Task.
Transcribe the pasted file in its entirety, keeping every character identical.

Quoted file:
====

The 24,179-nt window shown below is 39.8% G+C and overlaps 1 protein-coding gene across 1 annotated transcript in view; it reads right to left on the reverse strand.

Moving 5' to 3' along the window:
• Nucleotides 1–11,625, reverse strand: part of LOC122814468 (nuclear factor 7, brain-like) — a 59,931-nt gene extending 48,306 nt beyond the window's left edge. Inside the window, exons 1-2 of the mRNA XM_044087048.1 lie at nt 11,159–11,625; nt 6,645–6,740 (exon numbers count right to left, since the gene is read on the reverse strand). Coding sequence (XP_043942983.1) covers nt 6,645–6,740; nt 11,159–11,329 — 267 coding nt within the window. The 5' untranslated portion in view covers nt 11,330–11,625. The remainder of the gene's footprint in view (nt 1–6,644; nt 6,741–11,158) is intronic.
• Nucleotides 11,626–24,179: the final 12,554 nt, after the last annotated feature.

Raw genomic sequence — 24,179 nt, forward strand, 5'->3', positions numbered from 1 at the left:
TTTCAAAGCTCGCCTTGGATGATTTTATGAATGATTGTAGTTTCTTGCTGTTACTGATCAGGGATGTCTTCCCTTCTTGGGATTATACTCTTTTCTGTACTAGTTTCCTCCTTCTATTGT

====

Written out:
The 24,179-nt window shown below is 39.8% G+C and overlaps 1 protein-coding gene across 1 annotated transcript in view; it reads right to left on the reverse strand.

Moving 5' to 3' along the window:
• Nucleotides 1–11,625, reverse strand: part of LOC122814468 (nuclear factor 7, brain-like) — a 59,931-nt gene extending 48,306 nt beyond the window's left edge. Inside the window, exons 1-2 of the mRNA XM_044087048.1 lie at nt 11,159–11,625; nt 6,645–6,740 (exon numbers count right to left, since the gene is read on the reverse strand). Coding sequence (XP_043942983.1) covers nt 6,645–6,740; nt 11,159–11,329 — 267 coding nt within the window. The 5' untranslated portion in view covers nt 11,330–11,625. The remainder of the gene's footprint in view (nt 1–6,644; nt 6,741–11,158) is intronic.
• Nucleotides 11,626–24,179: the final 12,554 nt, after the last annotated feature.

Raw genomic sequence — 24,179 nt, forward strand, 5'->3', positions numbered from 1 at the left:
TTTCAAAGCTCGCCTTGGATGATTTTATGAATGATTGTAGTTTCTTGCTGTTACTGATCAGGGATGTCTTCCCTTCTTGGGATTATACTCTTTTCTGTACTAGTTTCCTCCTTCTATTGT